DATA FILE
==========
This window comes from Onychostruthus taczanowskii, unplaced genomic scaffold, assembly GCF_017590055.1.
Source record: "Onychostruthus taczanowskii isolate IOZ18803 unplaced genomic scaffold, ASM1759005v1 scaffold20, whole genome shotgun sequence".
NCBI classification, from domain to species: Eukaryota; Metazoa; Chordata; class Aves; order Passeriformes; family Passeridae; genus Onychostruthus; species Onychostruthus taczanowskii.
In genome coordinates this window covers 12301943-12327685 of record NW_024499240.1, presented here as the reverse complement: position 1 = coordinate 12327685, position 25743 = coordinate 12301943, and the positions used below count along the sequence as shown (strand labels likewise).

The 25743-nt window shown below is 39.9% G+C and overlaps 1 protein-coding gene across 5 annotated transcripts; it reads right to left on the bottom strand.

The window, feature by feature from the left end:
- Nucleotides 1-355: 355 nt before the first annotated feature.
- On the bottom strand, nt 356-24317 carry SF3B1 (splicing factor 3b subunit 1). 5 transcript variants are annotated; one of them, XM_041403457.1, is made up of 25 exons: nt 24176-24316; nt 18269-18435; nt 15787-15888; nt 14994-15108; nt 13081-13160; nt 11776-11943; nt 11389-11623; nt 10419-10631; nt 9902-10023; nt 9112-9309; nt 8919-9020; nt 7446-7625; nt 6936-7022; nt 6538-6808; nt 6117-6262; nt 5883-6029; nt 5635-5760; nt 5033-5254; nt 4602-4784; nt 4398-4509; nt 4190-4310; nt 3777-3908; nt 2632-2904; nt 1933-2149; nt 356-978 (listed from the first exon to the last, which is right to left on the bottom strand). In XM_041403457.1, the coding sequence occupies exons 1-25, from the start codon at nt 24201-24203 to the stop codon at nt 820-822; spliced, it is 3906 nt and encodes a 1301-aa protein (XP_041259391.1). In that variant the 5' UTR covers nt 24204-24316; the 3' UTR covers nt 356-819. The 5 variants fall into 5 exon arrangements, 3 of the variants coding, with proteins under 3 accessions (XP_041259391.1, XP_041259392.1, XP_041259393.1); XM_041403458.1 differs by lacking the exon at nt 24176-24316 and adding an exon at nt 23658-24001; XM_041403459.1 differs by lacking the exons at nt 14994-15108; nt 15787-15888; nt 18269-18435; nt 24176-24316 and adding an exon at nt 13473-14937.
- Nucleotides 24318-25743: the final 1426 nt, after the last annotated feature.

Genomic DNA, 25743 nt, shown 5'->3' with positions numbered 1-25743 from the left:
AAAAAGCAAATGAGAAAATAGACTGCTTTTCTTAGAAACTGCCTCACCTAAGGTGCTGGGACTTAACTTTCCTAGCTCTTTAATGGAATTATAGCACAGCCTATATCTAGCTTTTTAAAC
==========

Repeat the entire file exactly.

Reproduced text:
This window comes from Onychostruthus taczanowskii, unplaced genomic scaffold, assembly GCF_017590055.1.
Source record: "Onychostruthus taczanowskii isolate IOZ18803 unplaced genomic scaffold, ASM1759005v1 scaffold20, whole genome shotgun sequence".
NCBI classification, from domain to species: Eukaryota; Metazoa; Chordata; class Aves; order Passeriformes; family Passeridae; genus Onychostruthus; species Onychostruthus taczanowskii.
In genome coordinates this window covers 12301943-12327685 of record NW_024499240.1, presented here as the reverse complement: position 1 = coordinate 12327685, position 25743 = coordinate 12301943, and the positions used below count along the sequence as shown (strand labels likewise).

The 25743-nt window shown below is 39.9% G+C and overlaps 1 protein-coding gene across 5 annotated transcripts; it reads right to left on the bottom strand.

The window, feature by feature from the left end:
- Nucleotides 1-355: 355 nt before the first annotated feature.
- On the bottom strand, nt 356-24317 carry SF3B1 (splicing factor 3b subunit 1). 5 transcript variants are annotated; one of them, XM_041403457.1, is made up of 25 exons: nt 24176-24316; nt 18269-18435; nt 15787-15888; nt 14994-15108; nt 13081-13160; nt 11776-11943; nt 11389-11623; nt 10419-10631; nt 9902-10023; nt 9112-9309; nt 8919-9020; nt 7446-7625; nt 6936-7022; nt 6538-6808; nt 6117-6262; nt 5883-6029; nt 5635-5760; nt 5033-5254; nt 4602-4784; nt 4398-4509; nt 4190-4310; nt 3777-3908; nt 2632-2904; nt 1933-2149; nt 356-978 (listed from the first exon to the last, which is right to left on the bottom strand). In XM_041403457.1, the coding sequence occupies exons 1-25, from the start codon at nt 24201-24203 to the stop codon at nt 820-822; spliced, it is 3906 nt and encodes a 1301-aa protein (XP_041259391.1). In that variant the 5' UTR covers nt 24204-24316; the 3' UTR covers nt 356-819. The 5 variants fall into 5 exon arrangements, 3 of the variants coding, with proteins under 3 accessions (XP_041259391.1, XP_041259392.1, XP_041259393.1); XM_041403458.1 differs by lacking the exon at nt 24176-24316 and adding an exon at nt 23658-24001; XM_041403459.1 differs by lacking the exons at nt 14994-15108; nt 15787-15888; nt 18269-18435; nt 24176-24316 and adding an exon at nt 13473-14937.
- Nucleotides 24318-25743: the final 1426 nt, after the last annotated feature.

Genomic DNA, 25743 nt, shown 5'->3' with positions numbered 1-25743 from the left:
AAAAAGCAAATGAGAAAATAGACTGCTTTTCTTAGAAACTGCCTCACCTAAGGTGCTGGGACTTAACTTTCCTAGCTCTTTAATGGAATTATAGCACAGCCTATATCTAGCTTTTTAAAC